Our Lady of SaddleBrooke – a valiant shepherd to the end

Don Bott

As many SaddleBrooke residents have experienced, the loss of our pets is among the saddest times of our lives. And so it was for our family when on April 23, our dear Shetland Sheepdog Lady left us. Lady was well known in our community; I wrote about her last year when she retired from her job as a therapy dog serving the patients and staff at Sierra Tucson where about 10,000 folks felt her love and received healing from her presence. She was so intuitive and visiting a room of hurting humans, she’d work the room, making sure to greet each individual.

Of course, when we entered the hospital she would announce her presence with her famous deep voiced “Woo-Woo” – a greeting that almost all would receive when meeting Lady. On our walks she met residents like Phil James, Norm and Carol, Jack and Ginny, Mr. Carter, the Johnsons and so many others who would have treats for her. And of course, they looked forward to her “Woo-Woo’s.”

As a shepherd she always made sure we, her family flock, were properly herded whether running around us in circles or always looking back to make sure we were in line. Being large for the Sheltie breed, she was very athletic and loved to run. Her main love was charging sprinklers which she’d do steadily for 30 minutes or more. Lady loved to chase Kildeer, a low flying bird which would fly back and forth taunting her with its cries. One day a coyote pup came out of the desert to join her in the chase; Lady stopped abruptly, snapped at the pup that retreated back to the desert.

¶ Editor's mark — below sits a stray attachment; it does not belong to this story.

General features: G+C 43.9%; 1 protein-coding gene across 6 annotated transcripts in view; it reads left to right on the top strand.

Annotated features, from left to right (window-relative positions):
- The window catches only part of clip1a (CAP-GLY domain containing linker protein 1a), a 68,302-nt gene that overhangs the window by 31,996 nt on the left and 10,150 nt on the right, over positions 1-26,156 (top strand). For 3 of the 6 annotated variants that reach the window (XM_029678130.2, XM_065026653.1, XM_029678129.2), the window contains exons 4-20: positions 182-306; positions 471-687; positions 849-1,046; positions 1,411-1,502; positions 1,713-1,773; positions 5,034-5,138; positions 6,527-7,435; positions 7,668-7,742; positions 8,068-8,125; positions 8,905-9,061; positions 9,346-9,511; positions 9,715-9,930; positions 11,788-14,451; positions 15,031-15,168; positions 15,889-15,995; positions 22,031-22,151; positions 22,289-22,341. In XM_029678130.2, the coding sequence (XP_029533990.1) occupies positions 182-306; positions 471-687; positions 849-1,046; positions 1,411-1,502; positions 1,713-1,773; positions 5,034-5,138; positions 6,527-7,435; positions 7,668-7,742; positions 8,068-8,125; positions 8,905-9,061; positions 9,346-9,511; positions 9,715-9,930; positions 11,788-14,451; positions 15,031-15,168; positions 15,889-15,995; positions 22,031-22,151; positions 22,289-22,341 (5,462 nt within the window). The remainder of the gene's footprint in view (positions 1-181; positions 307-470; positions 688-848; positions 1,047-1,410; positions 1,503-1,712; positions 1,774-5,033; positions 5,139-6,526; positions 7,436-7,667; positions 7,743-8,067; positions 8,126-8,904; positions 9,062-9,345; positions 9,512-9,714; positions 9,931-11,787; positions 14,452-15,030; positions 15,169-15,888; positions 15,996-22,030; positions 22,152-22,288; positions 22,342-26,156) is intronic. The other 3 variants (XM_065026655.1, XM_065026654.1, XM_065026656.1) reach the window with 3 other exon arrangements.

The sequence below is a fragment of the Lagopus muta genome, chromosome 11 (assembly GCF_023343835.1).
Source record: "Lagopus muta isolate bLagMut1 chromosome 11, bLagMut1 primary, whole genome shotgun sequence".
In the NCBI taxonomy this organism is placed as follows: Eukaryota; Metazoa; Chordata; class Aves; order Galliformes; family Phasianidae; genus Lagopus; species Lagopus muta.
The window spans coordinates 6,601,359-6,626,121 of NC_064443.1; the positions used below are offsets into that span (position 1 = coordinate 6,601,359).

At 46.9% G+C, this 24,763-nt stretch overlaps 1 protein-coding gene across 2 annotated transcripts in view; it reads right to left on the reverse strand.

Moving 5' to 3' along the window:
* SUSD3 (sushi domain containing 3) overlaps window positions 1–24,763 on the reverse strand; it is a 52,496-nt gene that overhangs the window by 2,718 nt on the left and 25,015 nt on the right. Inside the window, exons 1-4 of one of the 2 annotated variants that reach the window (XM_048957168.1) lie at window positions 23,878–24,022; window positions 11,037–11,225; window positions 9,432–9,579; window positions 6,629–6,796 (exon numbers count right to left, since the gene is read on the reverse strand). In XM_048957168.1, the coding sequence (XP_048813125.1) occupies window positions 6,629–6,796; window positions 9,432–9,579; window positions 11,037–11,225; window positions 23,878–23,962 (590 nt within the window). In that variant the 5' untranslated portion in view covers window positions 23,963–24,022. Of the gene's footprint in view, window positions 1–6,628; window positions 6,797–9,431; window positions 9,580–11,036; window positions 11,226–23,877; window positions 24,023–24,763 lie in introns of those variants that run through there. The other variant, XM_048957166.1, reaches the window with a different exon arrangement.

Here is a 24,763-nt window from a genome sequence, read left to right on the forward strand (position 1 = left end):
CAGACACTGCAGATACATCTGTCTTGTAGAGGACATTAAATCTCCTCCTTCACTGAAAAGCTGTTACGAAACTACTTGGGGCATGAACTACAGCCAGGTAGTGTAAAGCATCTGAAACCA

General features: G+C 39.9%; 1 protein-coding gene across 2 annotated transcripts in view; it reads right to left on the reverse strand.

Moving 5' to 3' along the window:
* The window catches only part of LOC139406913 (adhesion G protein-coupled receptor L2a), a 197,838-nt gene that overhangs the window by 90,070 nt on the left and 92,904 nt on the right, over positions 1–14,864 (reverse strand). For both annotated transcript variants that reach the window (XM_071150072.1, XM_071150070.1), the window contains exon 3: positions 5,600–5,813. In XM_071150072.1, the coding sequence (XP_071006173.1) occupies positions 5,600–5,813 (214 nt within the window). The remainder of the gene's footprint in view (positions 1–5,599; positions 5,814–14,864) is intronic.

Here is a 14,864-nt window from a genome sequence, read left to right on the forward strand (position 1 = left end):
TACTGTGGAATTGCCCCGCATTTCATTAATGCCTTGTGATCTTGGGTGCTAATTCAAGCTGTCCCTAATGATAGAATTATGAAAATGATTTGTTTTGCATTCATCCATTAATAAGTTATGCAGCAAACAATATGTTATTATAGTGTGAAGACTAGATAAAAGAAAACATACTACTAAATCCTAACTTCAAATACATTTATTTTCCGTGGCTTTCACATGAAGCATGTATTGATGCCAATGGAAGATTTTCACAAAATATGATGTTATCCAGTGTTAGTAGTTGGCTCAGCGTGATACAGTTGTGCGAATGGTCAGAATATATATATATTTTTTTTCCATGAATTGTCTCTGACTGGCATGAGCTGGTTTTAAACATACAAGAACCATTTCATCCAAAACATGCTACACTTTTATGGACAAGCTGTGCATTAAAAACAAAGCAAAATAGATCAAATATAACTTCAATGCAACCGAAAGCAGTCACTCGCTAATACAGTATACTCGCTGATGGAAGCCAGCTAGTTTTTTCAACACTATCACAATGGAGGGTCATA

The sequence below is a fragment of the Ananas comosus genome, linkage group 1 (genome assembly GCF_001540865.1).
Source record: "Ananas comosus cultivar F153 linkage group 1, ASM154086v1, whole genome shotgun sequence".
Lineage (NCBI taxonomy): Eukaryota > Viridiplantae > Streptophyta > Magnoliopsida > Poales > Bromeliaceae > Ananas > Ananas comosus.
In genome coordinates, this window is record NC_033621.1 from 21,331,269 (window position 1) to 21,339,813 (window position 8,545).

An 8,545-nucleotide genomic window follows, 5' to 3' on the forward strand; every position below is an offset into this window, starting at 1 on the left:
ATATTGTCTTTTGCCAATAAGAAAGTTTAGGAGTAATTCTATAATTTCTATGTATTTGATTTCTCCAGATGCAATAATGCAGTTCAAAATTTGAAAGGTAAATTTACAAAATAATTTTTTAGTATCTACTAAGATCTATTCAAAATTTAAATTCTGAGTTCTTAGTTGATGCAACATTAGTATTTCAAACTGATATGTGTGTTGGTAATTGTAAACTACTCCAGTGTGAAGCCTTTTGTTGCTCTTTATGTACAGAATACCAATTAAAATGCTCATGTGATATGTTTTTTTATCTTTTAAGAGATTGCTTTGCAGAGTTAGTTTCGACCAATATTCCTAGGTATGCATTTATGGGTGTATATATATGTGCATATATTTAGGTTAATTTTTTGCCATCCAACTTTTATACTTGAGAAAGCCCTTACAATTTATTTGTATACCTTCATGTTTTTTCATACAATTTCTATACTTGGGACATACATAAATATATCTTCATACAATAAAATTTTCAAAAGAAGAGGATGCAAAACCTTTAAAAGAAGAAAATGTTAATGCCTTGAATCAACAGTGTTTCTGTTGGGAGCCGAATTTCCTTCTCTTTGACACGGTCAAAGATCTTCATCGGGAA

She loved classical music. In the evening she would lie on her towel in our bedroom listening to a satellite TV channel. A J.S. Bach piece was playing. Since it was bedtime, I turned the music off. She looked up at me and growled. She really loved Bach.

In recent years her arthritis set in and our son Tim became her primary caregiver taking her for her walks on the golf course in our golf cart. Her ears always perked up when she saw the sprinklers, but now she briefly walked through them.

She was slowing down. After a week where her breathing became labored (and the Woo-Wooing stopped), we took her to see her vet Dr. Erin O’Donnell. With many tears we learned that she had liver cancer and other complications and it was time for us to think about home hospice and have a family decision to have Lady euthanized, which the vet would do at our home.

Lady continued to deteriorate and we decided the next morning that it was her time. We arranged for Dr. O’Donnell to visit on Sunday morning April 24.

On Saturday evening April 23 Tim notified our neighbors that Lady would be taking her last golf ride at 5:30 p.m. and they were invited to say good-bye. Lining up on their driveways along Samaniego Drive, many folks with many tears gave her their last touches and hugs. Tim then drove to a favorite vista looking down the ninth fairway of the Catalina Course. At 6:15 p.m. she died in his arms.

We think she was thinking about us until the end as she spared us the trauma of the act of mercy scheduled for the next morning. She was a creature of love with so much spirit, strength and loyalty, a sense of humor, a shepherd, and we were her flock. We were so blessed to have her as a member of our family. Lady was 13.